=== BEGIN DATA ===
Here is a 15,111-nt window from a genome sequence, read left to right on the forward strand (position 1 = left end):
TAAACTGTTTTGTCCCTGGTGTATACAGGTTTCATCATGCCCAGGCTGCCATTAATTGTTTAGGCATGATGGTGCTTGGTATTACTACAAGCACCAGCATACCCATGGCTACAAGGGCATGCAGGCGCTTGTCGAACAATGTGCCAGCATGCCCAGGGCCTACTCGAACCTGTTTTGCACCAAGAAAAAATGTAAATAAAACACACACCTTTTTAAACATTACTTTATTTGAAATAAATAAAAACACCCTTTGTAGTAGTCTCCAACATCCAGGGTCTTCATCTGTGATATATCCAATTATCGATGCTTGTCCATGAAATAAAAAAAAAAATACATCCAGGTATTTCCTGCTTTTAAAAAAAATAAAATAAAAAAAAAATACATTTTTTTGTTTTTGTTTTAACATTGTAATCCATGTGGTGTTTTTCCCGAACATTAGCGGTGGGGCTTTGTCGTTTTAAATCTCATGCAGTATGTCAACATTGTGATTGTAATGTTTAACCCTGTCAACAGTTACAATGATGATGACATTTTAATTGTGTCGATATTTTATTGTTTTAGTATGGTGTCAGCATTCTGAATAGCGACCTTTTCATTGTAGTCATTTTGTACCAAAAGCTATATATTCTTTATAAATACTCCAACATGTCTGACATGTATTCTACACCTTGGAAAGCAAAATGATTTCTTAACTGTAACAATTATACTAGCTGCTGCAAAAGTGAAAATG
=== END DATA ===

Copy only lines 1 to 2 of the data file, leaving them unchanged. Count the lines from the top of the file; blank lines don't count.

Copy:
Here is a 15,111-nt window from a genome sequence, read left to right on the forward strand (position 1 = left end):
TAAACTGTTTTGTCCCTGGTGTATACAGGTTTCATCATGCCCAGGCTGCCATTAATTGTTTAGGCATGATGGTGCTTGGTATTACTACAAGCACCAGCATACCCATGGCTACAAGGGCATGCAGGCGCTTGTCGAACAATGTGCCAGCATGCCCAGGGCCTACTCGAACCTGTTTTGCACCAAGAAAAAATGTAAATAAAACACACACCTTTTTAAACATTACTTTATTTGAAATAAATAAAAACACCCTTTGTAGTAGTCTCCAACATCCAGGGTCTTCATCTGTGATATATCCAATTATCGATGCTTGTCCATGAAATAAAAAAAAAAATACATCCAGGTATTTCCTGCTTTTAAAAAAAATAAAATAAAAAAAAAATACATTTTTTTGTTTTTGTTTTAACATTGTAATCCATGTGGTGTTTTTCCCGAACATTAGCGGTGGGGCTTTGTCGTTTTAAATCTCATGCAGTATGTCAACATTGTGATTGTAATGTTTAACCCTGTCAACAGTTACAATGATGATGACATTTTAATTGTGTCGATATTTTATTGTTTTAGTATGGTGTCAGCATTCTGAATAGCGACCTTTTCATTGTAGTCATTTTGTACCAAAAGCTATATATTCTTTATAAATACTCCAACATGTCTGACATGTATTCTACACCTTGGAAAGCAAAATGATTTCTTAACTGTAACAATTATACTAGCTGCTGCAAAAGTGAAAATG